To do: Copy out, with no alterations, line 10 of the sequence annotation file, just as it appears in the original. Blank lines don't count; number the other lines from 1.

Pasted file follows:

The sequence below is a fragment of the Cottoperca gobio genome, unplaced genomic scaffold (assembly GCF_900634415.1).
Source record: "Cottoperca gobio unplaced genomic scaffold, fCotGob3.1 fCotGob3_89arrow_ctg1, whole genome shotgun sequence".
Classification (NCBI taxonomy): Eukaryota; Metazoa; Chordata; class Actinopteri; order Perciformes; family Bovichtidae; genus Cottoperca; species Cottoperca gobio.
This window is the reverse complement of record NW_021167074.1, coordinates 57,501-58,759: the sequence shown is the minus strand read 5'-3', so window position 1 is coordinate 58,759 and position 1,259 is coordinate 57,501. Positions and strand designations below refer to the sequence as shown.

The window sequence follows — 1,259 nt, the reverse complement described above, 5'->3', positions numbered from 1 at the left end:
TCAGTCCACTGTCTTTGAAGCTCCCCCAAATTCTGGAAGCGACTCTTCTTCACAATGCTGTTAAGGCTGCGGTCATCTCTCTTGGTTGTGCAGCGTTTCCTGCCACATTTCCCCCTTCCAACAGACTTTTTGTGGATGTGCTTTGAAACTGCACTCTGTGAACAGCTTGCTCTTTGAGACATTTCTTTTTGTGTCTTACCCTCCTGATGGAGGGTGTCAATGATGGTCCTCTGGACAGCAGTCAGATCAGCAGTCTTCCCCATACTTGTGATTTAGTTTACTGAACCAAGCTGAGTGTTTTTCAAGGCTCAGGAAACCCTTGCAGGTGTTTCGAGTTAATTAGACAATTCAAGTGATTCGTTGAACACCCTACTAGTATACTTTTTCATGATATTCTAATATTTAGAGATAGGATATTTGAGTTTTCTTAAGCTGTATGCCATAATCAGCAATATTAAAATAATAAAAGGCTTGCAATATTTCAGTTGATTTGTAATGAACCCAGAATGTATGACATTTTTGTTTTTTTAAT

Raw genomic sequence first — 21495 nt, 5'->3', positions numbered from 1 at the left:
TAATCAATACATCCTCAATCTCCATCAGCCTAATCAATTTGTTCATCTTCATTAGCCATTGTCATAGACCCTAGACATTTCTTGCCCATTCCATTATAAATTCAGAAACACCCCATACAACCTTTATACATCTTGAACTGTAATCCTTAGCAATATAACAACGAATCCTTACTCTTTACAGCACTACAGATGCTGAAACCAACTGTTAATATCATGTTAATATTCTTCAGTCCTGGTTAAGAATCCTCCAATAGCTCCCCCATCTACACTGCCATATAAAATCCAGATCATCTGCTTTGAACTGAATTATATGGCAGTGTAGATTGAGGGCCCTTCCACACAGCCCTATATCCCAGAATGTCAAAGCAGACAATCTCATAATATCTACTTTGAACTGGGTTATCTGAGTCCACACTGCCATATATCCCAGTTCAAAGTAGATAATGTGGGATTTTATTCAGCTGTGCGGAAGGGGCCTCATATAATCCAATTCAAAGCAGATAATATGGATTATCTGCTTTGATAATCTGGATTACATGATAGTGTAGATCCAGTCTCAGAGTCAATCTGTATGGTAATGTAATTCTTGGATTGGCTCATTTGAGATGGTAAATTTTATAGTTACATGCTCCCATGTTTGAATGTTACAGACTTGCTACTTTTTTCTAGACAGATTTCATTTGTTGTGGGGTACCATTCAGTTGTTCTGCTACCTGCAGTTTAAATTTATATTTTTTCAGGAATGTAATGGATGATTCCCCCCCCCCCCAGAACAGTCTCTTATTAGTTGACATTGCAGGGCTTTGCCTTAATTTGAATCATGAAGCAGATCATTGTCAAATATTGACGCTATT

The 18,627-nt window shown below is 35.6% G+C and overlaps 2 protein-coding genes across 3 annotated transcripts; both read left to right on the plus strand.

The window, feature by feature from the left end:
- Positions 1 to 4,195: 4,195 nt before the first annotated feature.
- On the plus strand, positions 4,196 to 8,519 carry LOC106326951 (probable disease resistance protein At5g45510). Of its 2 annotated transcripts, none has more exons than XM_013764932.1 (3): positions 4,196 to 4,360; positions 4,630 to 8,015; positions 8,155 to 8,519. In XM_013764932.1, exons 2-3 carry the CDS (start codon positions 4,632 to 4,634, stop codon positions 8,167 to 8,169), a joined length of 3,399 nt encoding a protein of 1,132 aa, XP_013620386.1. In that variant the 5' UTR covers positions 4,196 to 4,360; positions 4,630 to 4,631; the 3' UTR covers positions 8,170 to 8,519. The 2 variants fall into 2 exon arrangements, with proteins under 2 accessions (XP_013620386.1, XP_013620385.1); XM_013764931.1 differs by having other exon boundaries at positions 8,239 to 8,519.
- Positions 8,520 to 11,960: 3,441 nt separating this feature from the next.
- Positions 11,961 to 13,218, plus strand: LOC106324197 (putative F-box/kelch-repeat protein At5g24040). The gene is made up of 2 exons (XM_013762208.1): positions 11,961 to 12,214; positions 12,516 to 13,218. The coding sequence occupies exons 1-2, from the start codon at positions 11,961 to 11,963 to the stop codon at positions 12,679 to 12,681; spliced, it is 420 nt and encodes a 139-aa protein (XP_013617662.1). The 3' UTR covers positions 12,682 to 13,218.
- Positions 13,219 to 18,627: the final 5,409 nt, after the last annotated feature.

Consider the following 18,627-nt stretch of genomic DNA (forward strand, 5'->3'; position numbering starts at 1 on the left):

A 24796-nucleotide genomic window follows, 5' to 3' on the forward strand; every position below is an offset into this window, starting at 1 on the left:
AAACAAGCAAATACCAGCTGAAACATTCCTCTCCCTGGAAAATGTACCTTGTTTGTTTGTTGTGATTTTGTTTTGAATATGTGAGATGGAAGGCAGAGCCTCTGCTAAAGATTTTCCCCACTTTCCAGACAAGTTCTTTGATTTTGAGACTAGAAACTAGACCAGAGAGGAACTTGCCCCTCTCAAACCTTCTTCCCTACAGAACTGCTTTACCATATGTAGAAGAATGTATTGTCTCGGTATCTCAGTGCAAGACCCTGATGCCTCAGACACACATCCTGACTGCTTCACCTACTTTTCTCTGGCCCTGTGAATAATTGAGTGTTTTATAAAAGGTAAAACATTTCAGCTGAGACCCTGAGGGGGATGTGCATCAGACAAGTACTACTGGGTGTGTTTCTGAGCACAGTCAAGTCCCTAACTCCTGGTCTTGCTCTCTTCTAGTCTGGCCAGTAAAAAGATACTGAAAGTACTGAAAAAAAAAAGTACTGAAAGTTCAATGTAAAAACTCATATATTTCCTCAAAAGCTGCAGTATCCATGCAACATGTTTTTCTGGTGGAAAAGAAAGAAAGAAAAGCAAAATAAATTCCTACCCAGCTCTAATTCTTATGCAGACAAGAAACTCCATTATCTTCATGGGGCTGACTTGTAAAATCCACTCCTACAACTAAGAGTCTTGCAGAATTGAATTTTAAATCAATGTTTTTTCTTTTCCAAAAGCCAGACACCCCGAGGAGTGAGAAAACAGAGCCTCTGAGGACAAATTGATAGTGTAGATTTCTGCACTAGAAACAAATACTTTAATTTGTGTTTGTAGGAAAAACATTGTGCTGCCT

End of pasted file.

The window, feature by feature from the left end: